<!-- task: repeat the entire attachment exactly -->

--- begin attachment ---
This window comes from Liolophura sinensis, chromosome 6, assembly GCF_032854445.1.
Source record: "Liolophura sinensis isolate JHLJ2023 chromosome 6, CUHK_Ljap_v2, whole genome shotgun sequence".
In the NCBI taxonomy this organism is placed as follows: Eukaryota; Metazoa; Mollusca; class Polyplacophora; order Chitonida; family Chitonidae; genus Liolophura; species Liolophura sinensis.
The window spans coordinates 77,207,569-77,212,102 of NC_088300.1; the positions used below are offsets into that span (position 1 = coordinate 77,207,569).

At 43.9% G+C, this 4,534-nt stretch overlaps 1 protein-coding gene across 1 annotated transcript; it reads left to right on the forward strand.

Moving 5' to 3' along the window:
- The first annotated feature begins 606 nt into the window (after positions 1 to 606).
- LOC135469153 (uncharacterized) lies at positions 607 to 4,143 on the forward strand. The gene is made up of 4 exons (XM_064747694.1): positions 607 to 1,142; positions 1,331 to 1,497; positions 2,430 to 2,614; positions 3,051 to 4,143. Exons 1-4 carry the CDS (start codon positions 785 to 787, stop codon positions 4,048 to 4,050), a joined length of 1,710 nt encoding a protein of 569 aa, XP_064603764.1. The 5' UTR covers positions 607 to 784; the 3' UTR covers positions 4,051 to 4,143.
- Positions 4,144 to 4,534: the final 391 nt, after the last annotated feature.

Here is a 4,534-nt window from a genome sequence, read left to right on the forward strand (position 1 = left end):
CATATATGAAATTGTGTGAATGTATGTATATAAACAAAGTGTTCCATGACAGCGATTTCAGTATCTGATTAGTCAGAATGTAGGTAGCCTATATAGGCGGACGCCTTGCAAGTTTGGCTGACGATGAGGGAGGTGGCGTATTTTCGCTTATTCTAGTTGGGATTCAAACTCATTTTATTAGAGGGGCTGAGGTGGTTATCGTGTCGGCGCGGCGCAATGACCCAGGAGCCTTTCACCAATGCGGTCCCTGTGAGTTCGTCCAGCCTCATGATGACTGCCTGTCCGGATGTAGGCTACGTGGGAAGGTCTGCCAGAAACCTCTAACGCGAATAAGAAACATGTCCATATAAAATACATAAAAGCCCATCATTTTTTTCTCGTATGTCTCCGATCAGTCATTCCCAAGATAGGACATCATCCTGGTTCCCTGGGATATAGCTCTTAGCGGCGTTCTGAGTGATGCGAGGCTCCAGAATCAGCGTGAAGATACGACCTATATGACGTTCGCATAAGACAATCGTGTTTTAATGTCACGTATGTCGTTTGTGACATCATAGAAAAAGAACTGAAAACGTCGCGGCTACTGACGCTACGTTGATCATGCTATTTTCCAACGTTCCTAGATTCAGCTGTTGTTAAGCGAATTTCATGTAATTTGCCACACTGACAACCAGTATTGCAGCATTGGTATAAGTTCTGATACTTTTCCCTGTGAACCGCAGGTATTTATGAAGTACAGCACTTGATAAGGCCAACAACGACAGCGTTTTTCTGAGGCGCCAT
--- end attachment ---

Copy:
This window comes from Liolophura sinensis, chromosome 6, assembly GCF_032854445.1.
Source record: "Liolophura sinensis isolate JHLJ2023 chromosome 6, CUHK_Ljap_v2, whole genome shotgun sequence".
In the NCBI taxonomy this organism is placed as follows: Eukaryota; Metazoa; Mollusca; class Polyplacophora; order Chitonida; family Chitonidae; genus Liolophura; species Liolophura sinensis.
The window spans coordinates 77,207,569-77,212,102 of NC_088300.1; the positions used below are offsets into that span (position 1 = coordinate 77,207,569).

At 43.9% G+C, this 4,534-nt stretch overlaps 1 protein-coding gene across 1 annotated transcript; it reads left to right on the forward strand.

Moving 5' to 3' along the window:
- The first annotated feature begins 606 nt into the window (after positions 1 to 606).
- LOC135469153 (uncharacterized) lies at positions 607 to 4,143 on the forward strand. The gene is made up of 4 exons (XM_064747694.1): positions 607 to 1,142; positions 1,331 to 1,497; positions 2,430 to 2,614; positions 3,051 to 4,143. Exons 1-4 carry the CDS (start codon positions 785 to 787, stop codon positions 4,048 to 4,050), a joined length of 1,710 nt encoding a protein of 569 aa, XP_064603764.1. The 5' UTR covers positions 607 to 784; the 3' UTR covers positions 4,051 to 4,143.
- Positions 4,144 to 4,534: the final 391 nt, after the last annotated feature.

Here is a 4,534-nt window from a genome sequence, read left to right on the forward strand (position 1 = left end):
CATATATGAAATTGTGTGAATGTATGTATATAAACAAAGTGTTCCATGACAGCGATTTCAGTATCTGATTAGTCAGAATGTAGGTAGCCTATATAGGCGGACGCCTTGCAAGTTTGGCTGACGATGAGGGAGGTGGCGTATTTTCGCTTATTCTAGTTGGGATTCAAACTCATTTTATTAGAGGGGCTGAGGTGGTTATCGTGTCGGCGCGGCGCAATGACCCAGGAGCCTTTCACCAATGCGGTCCCTGTGAGTTCGTCCAGCCTCATGATGACTGCCTGTCCGGATGTAGGCTACGTGGGAAGGTCTGCCAGAAACCTCTAACGCGAATAAGAAACATGTCCATATAAAATACATAAAAGCCCATCATTTTTTTCTCGTATGTCTCCGATCAGTCATTCCCAAGATAGGACATCATCCTGGTTCCCTGGGATATAGCTCTTAGCGGCGTTCTGAGTGATGCGAGGCTCCAGAATCAGCGTGAAGATACGACCTATATGACGTTCGCATAAGACAATCGTGTTTTAATGTCACGTATGTCGTTTGTGACATCATAGAAAAAGAACTGAAAACGTCGCGGCTACTGACGCTACGTTGATCATGCTATTTTCCAACGTTCCTAGATTCAGCTGTTGTTAAGCGAATTTCATGTAATTTGCCACACTGACAACCAGTATTGCAGCATTGGTATAAGTTCTGATACTTTTCCCTGTGAACCGCAGGTATTTATGAAGTACAGCACTTGATAAGGCCAACAACGACAGCGTTTTTCTGAGGCGCCAT